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Step Up program or Not / R600 vs G80

Last response: in Graphics & Displays
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January 24, 2007 4:42:03 PM

I have an 8800 GTS and I have 16 days left on my step up program. Now though I'm a bit torn, I have a chance to sell a gaming PC in a couple months and I was also thinking just to throw my card in there with it and get the R600, or I was going to I was just going to SLI later on with my GTS once the prices come down.

I have no lack of performance right now being that I only have a 19" widescreen and everything plays maxed out. The only performance difference I would see is in 3dmark but I'm always looking for the future.

Being that, looking to the future I don't know how the R600 will stack up to the G80. I know that ATI has some big advantages over the Nvidia being that this is their 2nd unified design and they're much further ahead of Nvidia in the driver front.

I know this is all speculation because nothing is released and nothing is official but at least the leaked specs at about this time in the development seen correct. The G80’s leaked specs were so I’m thinking these are somewhat correct ignoring any clock speeds.

If we talk about each of their unified shader design then let’s look at ATI’s first. Looking at the leaked specs for this ATI has 64, 4-way shading units that can perform 128 shading operations per cycle. To me it looks like they have taken the standard way of shading design being that a straight throughput of information is going to be used. Having the unified shaders inline with the normal pipeline with the shading operations running at the core speed is a drawback compared to Nvidia’s design. Nvidia’s design has the shaders running completely independent of the initial core. Being that more work can be done on developing the pixel before sending it to the ROP. These differences probably account for the high memory bit rate and core clock speed. The high core clock speed also makes up for the R600 only having 16 ROP’s.

The r600 high core clock speed makes up for Nvidia’s independent shader clock speed operation and the high bandwidth is probably for storing pixels on the main memory to account for Nvidia’s independent texture unit’s which allows for storing of information on them to then be recycled back for more stream processing.

The reason I think I’m right about ATI using a traditional style of “pipeline” design is because they are done with all of their drivers across the board, even Linux. To me this looks like (remember the R600 has been in development for some years now) after they found out what G80 has done with their design and has independently clocked shaders that are independent of the core operation that they had to go to respin after respin to bring up the clock speeds. The initial core design stayed the same allowing for the driver designers to start on their drivers long ago, and the only real obstruction in the driver design being to write for the unified shaders and the general reprocessing of the geometry shaders after the vertex calculations are done thus making the general design of the driver relatively simple to adapt.

I think the reason that Nvidia is taking so long is that they want to completely use the stream processors independency along with high use of the texture filtering units to allow for a much higher throughput of shader operations to the core. Making this happen is a driver design nightmare because of the complete independent design of everything on the G80 (independent shader clock and independent textures) and needing a complete new approach to driver design. Looking at these points I wonder if Nvidia will ever be able to write a driver to allow for complete full potential usage of the G80.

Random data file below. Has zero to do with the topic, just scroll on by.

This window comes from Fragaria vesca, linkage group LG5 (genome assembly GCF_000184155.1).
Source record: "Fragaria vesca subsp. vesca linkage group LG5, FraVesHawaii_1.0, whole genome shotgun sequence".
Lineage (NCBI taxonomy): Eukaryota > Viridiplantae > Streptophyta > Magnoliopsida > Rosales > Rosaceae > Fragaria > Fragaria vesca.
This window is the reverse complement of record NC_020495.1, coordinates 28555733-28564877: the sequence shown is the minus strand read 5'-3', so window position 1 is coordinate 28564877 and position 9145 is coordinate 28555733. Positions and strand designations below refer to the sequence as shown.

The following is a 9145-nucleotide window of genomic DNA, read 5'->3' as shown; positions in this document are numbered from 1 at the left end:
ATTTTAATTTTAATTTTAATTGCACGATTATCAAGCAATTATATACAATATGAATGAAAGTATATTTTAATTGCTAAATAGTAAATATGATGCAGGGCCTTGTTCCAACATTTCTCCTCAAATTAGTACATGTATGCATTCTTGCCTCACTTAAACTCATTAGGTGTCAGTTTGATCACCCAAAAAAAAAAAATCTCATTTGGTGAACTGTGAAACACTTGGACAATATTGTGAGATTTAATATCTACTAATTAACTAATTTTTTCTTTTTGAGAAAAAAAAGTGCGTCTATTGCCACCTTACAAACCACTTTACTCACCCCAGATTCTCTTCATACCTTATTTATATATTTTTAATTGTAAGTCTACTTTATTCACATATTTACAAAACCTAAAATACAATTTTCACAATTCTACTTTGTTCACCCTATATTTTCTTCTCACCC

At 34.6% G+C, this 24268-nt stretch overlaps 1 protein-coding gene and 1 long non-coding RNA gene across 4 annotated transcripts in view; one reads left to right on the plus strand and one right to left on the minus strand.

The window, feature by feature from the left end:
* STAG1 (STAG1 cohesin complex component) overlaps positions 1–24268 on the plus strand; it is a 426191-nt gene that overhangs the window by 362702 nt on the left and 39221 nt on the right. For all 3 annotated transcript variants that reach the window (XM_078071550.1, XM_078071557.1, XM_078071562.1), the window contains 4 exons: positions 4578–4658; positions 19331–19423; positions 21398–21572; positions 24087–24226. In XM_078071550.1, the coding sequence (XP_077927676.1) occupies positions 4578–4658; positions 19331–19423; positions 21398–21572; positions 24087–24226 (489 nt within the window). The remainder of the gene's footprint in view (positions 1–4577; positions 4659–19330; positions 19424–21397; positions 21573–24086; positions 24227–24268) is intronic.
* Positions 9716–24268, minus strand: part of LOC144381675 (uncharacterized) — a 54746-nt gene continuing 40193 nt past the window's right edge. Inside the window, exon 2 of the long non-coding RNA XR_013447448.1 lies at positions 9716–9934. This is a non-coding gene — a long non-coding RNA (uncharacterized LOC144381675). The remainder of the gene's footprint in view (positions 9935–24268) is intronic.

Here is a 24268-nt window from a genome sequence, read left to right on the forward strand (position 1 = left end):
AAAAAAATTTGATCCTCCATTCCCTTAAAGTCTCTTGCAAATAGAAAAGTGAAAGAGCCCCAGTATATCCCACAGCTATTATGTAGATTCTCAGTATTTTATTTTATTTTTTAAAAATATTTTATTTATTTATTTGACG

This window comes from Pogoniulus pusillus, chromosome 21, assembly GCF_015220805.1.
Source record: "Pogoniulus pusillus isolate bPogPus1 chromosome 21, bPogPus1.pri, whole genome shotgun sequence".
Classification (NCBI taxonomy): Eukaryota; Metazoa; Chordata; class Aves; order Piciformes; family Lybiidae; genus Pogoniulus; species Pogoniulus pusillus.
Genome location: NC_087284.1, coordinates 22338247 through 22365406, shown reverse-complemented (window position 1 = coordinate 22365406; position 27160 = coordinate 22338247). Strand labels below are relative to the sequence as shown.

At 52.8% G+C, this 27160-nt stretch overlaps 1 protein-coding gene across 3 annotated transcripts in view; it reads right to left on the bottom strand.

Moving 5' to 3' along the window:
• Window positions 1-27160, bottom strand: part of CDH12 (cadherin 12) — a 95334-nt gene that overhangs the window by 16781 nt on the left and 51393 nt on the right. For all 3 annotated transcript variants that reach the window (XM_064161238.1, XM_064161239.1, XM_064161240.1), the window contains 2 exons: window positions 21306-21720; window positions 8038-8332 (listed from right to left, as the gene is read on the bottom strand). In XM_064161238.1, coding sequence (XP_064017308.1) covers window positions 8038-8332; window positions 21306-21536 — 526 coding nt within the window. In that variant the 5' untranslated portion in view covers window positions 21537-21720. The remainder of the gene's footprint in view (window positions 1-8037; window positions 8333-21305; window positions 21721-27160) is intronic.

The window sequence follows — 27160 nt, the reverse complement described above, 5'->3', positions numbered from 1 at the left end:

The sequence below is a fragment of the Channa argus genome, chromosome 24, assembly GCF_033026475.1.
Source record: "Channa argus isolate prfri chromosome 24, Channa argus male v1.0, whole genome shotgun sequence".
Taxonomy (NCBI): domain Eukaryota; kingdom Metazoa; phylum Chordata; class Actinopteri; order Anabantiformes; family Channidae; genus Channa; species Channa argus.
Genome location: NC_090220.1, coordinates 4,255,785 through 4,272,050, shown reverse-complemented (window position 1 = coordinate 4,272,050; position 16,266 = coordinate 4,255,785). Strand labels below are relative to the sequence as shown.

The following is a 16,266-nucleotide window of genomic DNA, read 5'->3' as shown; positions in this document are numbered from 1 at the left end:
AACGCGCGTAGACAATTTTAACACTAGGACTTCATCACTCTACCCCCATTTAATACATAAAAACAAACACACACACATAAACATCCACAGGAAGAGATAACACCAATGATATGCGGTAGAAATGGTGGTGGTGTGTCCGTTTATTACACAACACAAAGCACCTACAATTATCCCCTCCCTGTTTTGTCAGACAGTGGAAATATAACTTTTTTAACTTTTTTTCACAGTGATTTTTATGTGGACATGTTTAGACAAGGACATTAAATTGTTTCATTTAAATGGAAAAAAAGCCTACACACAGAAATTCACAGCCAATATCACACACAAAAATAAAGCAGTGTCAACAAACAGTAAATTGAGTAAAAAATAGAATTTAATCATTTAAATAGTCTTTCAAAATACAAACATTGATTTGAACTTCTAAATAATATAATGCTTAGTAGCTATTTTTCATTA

By the way I’m not a Nvidia fanboy, this is the first Nvidia product I’ve owned and this is up for general discussion and what everyone thinks. I’m not trying to say I’m right and if I made any mistakes or wrong assumptions please don’t be a dink; just point them out and correct. I also think I’m going to just wait for that sale in a few months and either spend the difference for a 8800 gtx or R600 but that’s also up for suggestions too.

More about : step program r600 g80

January 24, 2007 5:24:04 PM

Too long for people to read? Common there's some good arguments in there.
January 24, 2007 6:20:44 PM

Dr. Phil will tell you "People do what works"
so is the G80 working fine for you? it will work great at least for a while until they dig something even newer on the API side (say like DX10.1 or something)

What I would suggest you is this:

When R600 comes out there is no guarantee that ATI has the card with the right price point for you (definitely will surpass G80 in price for the first few weeks) so unless you can guarantee the money from selling the GTS that you have will be able to cover it, a better choice is to wait a bit, since you have nvidia mobo to start with to SLI your video card (and not crossfire)
January 24, 2007 6:38:57 PM

I actually have a P5B which is crossfire and in the whole build I'll either swap mobo's or not.
I'm just starting to think that the G80 archetecture has more potential if the drivers can be fully optimised though. I'm basing all this on the leaked specs. While the leaked specs look too conservative not to be real and if they aren't (main thing I'm looking at is more shader operations than they said) then it's some good mud. Just relativly speaking, if someone's going to lie about a new product they usually go overboard. ie: the x1800 was supposed to have 32 pixel pipelines then the g80 was then the r600 was and other lies, all the way back when Intel's new thing was going to be Pentium 5 at 5Ghz (Mind you I think Inquirer said all of those).
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